More than that, I think. Multiple hominid species once coexisted for much longer periods. We may again someday.
    Yes, but likely only if we get off-planet.

    It's thought that only one highly intelligent species can exist in a limited area (such as a planet) without incurring genocidal warfare. Of course, there's no strong evidence for this.

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    Quote Originally Posted by Noclevername View Post
    Multiple hominid species once coexisted for much longer periods. We may again someday.
    That probably worked out well, too. "Hey, Zinjanthropus! Where's your forehead? Ha ha ha ha ha ha ha!"
    There is something fascinating about science. One gets such wholesale returns of conjecture out of such a trifling investment of fact.
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    Quote Originally Posted by DaveC426913 View Post
    Yes, but likely only if we get off-planet.

    It's thought that only one highly intelligent species can exist in a limited area (such as a planet) without incurring genocidal warfare. Of course, there's no strong evidence for this.
    It's thought by who? Homo sapes and Neanderthals lasted about 170,000 years together.
    "I'm planning to live forever. So far, that's working perfectly." Steven Wright

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    the Sapiens population is now orders of magnitude greater than at any previous epoch and has not yet united so unfortunately the cynical observation "Peace is a period of hypocrisy between wars" is still true. The very traits of tribal unity that made us so successful are now still in our instinctive behaviour. Survival is not the same as progress. What goes up can come down.
    sicut vis videre esto
    When we realize that patterns don't exist in the universe, they are a template that we hold to the universe to make sense of it, it all makes a lot more sense.
    Originally Posted by Ken G

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    Quote Originally Posted by edaniel View Post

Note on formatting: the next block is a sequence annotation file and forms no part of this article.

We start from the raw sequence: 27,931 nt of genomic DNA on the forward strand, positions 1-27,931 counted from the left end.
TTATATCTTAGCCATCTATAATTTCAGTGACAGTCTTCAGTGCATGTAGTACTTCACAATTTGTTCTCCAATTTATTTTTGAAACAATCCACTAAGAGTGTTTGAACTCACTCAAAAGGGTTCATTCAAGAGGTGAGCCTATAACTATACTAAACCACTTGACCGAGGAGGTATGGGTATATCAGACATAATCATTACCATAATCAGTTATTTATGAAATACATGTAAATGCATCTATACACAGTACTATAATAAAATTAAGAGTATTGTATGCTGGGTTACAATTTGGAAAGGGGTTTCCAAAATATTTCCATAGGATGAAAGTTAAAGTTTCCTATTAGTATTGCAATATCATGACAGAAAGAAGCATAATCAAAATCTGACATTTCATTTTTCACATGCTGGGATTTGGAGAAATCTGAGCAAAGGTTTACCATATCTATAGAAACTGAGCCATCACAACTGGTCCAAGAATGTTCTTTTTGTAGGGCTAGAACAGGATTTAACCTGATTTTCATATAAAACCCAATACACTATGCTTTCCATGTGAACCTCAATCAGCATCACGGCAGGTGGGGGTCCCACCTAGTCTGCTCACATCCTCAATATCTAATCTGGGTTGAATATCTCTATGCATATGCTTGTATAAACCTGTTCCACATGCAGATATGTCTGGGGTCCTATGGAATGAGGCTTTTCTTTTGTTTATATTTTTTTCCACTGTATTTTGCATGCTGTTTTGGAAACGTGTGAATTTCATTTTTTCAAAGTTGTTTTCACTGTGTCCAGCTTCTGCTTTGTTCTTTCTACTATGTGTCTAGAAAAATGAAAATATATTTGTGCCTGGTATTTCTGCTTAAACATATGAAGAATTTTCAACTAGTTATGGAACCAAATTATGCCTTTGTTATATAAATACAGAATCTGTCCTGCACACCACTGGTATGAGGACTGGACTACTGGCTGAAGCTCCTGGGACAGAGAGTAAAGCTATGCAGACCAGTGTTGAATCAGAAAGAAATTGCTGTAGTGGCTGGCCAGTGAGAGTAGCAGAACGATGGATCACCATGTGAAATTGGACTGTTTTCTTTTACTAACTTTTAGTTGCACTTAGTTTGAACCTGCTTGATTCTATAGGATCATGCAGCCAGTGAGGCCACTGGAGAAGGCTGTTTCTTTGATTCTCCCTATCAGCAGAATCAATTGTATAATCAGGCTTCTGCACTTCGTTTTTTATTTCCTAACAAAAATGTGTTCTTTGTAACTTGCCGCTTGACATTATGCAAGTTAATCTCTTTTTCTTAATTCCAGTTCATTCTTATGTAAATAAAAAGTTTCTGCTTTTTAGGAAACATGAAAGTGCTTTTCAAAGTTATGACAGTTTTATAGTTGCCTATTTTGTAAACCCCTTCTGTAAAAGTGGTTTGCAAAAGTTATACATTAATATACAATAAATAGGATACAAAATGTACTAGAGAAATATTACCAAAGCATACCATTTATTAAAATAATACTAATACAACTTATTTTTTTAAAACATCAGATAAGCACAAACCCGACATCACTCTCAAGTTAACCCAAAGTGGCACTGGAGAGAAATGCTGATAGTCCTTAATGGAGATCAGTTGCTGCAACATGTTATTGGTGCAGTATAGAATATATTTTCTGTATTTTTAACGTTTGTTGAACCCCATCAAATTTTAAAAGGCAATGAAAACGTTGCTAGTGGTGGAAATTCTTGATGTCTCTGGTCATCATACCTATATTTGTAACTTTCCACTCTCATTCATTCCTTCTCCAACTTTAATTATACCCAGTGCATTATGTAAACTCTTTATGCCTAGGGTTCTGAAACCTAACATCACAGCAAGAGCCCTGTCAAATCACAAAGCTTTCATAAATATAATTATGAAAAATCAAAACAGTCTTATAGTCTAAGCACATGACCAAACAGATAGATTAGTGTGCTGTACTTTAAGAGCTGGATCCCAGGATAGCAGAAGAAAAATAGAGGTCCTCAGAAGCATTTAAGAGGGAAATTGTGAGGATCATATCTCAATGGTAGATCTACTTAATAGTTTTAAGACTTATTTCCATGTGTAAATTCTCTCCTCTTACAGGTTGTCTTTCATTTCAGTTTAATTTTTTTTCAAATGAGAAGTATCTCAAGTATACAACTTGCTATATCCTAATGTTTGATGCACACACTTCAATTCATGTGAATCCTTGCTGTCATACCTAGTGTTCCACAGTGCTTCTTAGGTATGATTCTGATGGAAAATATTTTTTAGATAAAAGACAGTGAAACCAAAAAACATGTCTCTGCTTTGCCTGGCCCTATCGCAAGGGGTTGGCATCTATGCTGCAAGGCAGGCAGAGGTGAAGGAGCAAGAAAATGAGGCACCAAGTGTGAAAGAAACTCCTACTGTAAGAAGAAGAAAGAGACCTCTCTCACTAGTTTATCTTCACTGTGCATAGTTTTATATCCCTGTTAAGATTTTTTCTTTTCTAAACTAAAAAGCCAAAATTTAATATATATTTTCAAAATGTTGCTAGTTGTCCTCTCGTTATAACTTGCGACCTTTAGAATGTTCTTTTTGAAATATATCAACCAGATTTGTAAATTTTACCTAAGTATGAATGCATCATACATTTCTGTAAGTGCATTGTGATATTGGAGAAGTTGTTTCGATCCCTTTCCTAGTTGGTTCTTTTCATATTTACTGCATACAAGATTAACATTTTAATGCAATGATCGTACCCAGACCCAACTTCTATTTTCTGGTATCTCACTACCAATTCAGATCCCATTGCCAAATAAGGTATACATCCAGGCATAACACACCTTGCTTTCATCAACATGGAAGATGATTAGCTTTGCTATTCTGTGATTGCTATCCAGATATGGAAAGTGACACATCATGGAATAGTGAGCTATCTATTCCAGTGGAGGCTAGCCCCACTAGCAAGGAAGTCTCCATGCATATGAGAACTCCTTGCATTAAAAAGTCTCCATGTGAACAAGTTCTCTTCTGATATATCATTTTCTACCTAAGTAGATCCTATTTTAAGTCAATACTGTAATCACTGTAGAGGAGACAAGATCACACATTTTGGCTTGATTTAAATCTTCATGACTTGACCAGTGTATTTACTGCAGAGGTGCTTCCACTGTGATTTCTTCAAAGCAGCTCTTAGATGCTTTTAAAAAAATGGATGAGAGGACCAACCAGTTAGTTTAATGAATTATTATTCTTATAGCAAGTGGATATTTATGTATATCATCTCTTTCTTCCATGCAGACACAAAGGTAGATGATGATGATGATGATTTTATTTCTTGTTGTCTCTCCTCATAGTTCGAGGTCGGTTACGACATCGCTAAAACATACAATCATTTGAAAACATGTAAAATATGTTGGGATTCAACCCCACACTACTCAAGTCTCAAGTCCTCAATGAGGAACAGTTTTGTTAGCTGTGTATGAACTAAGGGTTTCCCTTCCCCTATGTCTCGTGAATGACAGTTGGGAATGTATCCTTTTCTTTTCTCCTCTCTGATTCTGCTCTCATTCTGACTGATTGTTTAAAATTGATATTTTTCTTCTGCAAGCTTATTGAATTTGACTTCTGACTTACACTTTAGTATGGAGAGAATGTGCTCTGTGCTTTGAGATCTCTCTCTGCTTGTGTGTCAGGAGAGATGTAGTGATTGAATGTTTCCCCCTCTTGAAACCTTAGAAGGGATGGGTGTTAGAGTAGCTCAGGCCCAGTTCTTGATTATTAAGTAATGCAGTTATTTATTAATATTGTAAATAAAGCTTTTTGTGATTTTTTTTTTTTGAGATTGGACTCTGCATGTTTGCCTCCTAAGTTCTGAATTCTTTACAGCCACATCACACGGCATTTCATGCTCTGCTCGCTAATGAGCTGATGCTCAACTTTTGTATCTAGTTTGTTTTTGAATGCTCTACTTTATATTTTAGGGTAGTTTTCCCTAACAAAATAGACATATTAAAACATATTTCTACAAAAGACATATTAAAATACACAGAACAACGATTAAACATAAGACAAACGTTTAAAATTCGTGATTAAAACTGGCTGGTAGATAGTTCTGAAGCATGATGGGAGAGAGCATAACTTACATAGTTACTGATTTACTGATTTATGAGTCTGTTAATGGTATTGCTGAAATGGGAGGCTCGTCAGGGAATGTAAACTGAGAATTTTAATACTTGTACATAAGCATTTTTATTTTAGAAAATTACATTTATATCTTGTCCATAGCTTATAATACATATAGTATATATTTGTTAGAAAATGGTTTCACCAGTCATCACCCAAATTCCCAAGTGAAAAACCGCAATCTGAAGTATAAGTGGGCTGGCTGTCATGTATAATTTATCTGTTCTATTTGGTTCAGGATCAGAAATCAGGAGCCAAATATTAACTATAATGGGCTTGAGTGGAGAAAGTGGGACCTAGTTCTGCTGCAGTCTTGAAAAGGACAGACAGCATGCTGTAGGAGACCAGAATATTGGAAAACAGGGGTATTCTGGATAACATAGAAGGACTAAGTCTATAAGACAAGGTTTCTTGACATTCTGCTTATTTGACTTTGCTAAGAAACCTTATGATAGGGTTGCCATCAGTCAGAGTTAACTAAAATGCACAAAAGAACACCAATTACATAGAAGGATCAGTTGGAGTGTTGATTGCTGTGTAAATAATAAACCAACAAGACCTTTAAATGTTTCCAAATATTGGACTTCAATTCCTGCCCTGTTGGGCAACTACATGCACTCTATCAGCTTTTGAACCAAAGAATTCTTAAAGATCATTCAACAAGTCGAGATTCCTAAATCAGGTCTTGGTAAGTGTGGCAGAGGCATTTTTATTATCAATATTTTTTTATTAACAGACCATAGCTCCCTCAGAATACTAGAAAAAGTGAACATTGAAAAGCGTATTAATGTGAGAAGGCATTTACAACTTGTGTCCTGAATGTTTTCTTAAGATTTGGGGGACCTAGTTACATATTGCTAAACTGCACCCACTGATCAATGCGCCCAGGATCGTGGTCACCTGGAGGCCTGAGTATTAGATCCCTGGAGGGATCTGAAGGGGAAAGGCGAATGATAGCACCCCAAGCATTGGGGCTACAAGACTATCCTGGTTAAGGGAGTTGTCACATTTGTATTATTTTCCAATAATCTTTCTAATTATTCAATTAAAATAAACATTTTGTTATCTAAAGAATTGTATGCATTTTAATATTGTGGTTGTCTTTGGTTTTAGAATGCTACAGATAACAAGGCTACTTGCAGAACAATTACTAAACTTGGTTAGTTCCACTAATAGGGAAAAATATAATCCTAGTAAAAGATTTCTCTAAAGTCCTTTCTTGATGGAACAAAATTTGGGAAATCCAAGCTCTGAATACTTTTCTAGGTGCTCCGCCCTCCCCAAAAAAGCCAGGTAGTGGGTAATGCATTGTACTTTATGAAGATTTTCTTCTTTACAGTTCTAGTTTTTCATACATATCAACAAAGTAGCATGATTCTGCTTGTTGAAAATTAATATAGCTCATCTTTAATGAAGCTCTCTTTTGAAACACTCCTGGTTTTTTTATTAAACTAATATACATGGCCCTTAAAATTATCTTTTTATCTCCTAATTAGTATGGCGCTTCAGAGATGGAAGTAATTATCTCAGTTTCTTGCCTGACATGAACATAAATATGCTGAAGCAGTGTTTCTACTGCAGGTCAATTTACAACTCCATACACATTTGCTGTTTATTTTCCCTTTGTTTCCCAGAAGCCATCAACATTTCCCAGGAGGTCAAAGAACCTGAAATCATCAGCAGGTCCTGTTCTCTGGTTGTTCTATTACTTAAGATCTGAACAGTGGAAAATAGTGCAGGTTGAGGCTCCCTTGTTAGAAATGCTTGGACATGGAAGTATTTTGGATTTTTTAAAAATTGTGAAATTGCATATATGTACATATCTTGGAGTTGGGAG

... The closest star to us would be Alpha Centauri and that would take about 80-90 thousand years with our current technology. Im not sure we would be able to survive that long in space.
    I agree with the many people who say that new species will develop that won't be HSap, or that we might simply destroy ourselves and our habitat long before the Sun gets too hot for life on Earth, or replace ourselves with machine intelligence and cyborgs, BUT I'd like to focus on the trip to other potential worlds around other stars. Currently with our best technology, we could send a craft that would spend most of the trip as a cold lump with no energy left, and it would arrive in perhaps 80,000 years (maybe a bit faster, say 20,000 years, but I'm not arguing that particular point). What I am saying is that over the next few hundred years we will very likely develop technology that could speed the trip to require only a few hundred years, and potentially keep the vessel powered for the whole trip. The big question is whether anyone will feel that it is worth the expense and effort. Who knows what we'll be able to accomplish in tens of thousands of years on that front?
    Forming opinions as we speak

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    Quote Originally Posted by antoniseb View Post
    What I am saying is that over the next few hundred years we will very likely develop technology that could speed the trip to require only a few hundred years, and potentially keep the vessel powered for the whole trip. The big question is whether anyone will feel that it is worth the expense and effort. Who knows what we'll be able to accomplish in tens of thousands of years on that front?
    In principle, at least, such a drive is possible now, it's just that the technology is very unpopular. I.e. an Orion-style nuclear pulse engine.
    Selden

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    Quote Originally Posted by selden View Post
    In principle, at least, such a drive is possible now, it's just that the technology is very unpopular. I.e. an Orion-style nuclear pulse engine.
    You wouldn't need an Orion-style nuclear pulse engine. You could simply use fission (or preferably fusion) for driving an electric plasma or ion drive. Either way, we understand the principals, but are a long way from actually constructing the vessel.
    Forming opinions as we speak

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    (Principles.)
    "I'm planning to live forever. So far, that's working perfectly." Steven Wright

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    Quote Originally Posted by profloater View Post
    the Sapiens population is now orders of magnitude greater than at any previous epoch and has not yet united so unfortunately the cynical observation "Peace is a period of hypocrisy between wars" is still true. The very traits of tribal unity that made us so successful are now still in our instinctive behaviour. Survival is not the same as progress. What goes up can come down.
    Uniting is not necessary, only a lack of mass extinction.
    "I'm planning to live forever. So far, that's working perfectly." Steven Wright

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    Quote Originally Posted by Noclevername View Post
    "I'm planning to live forever. So far, that's working perfectly." Steven Wright
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    Quote Originally Posted by Solfe View Post
    Clever wins the internet today with a sig line.